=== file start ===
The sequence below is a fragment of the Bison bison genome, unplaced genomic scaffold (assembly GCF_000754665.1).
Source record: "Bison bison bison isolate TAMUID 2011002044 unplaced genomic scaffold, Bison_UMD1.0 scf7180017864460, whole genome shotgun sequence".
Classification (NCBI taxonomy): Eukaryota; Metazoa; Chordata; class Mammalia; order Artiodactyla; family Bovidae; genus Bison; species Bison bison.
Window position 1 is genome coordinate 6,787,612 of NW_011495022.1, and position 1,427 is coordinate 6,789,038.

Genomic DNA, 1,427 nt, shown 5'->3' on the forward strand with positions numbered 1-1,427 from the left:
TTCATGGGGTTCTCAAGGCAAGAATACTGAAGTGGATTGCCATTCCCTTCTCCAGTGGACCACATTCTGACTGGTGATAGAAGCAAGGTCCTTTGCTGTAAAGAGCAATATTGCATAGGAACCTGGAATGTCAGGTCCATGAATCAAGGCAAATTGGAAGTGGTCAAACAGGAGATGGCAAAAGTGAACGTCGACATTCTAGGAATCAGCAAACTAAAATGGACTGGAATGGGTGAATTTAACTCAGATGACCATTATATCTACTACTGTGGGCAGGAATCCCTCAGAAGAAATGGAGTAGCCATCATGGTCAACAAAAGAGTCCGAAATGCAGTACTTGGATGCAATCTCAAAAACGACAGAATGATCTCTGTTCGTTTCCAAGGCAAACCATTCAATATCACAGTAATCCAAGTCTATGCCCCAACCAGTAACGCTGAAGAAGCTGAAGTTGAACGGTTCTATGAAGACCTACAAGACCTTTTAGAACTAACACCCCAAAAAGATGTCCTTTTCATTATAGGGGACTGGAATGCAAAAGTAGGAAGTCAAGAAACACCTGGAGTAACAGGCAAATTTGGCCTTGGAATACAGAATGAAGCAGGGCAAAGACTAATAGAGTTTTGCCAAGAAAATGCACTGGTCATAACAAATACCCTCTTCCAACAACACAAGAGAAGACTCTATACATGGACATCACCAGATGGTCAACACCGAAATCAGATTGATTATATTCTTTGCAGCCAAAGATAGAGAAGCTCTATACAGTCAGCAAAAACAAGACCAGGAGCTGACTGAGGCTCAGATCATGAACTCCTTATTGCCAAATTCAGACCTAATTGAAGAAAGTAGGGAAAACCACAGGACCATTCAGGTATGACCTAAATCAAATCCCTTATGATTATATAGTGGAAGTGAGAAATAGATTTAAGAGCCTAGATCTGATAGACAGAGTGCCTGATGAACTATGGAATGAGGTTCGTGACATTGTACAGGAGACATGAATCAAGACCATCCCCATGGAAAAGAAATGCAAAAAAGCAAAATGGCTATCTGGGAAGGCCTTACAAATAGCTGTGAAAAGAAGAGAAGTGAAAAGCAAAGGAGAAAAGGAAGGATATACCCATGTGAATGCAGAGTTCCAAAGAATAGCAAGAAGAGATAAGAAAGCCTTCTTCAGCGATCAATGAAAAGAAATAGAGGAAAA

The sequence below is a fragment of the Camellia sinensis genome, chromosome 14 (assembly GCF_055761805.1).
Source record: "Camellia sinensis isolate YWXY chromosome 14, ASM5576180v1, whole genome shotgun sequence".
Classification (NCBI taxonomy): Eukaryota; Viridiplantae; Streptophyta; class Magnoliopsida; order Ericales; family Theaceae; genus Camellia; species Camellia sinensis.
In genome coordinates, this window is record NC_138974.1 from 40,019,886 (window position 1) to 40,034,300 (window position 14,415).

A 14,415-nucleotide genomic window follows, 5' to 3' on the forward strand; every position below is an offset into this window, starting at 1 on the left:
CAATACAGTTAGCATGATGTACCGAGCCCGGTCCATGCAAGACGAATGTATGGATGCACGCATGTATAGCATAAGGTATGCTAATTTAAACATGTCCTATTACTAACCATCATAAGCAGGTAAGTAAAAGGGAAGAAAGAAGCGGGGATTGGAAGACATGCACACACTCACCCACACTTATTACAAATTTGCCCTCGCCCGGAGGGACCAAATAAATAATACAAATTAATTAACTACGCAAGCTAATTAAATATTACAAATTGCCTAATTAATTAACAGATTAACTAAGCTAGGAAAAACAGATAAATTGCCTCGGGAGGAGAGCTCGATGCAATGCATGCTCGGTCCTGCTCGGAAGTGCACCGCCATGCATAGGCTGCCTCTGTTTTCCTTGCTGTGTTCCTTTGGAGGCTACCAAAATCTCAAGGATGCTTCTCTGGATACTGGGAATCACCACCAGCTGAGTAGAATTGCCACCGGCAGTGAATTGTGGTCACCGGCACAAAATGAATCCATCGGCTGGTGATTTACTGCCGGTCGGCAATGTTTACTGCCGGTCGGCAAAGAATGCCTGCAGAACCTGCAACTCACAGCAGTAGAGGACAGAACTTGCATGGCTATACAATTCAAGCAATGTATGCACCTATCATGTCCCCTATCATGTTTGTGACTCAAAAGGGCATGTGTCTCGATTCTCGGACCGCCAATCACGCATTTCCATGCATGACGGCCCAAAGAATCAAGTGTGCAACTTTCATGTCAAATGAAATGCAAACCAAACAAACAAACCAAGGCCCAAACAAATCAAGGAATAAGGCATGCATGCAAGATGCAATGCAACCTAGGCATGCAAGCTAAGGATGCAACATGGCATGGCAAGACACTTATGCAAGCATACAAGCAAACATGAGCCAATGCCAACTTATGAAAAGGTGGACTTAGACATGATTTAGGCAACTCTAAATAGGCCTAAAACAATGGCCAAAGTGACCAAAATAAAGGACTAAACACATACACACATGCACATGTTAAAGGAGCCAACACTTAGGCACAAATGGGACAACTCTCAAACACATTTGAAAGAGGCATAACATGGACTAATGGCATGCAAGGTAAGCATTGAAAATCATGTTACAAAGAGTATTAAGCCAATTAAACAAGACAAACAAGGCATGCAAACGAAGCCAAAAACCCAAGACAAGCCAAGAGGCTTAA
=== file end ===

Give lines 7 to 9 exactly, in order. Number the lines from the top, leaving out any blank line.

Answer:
The sequence below is a fragment of the Camellia sinensis genome, chromosome 14 (assembly GCF_055761805.1).
Source record: "Camellia sinensis isolate YWXY chromosome 14, ASM5576180v1, whole genome shotgun sequence".
Classification (NCBI taxonomy): Eukaryota; Viridiplantae; Streptophyta; class Magnoliopsida; order Ericales; family Theaceae; genus Camellia; species Camellia sinensis.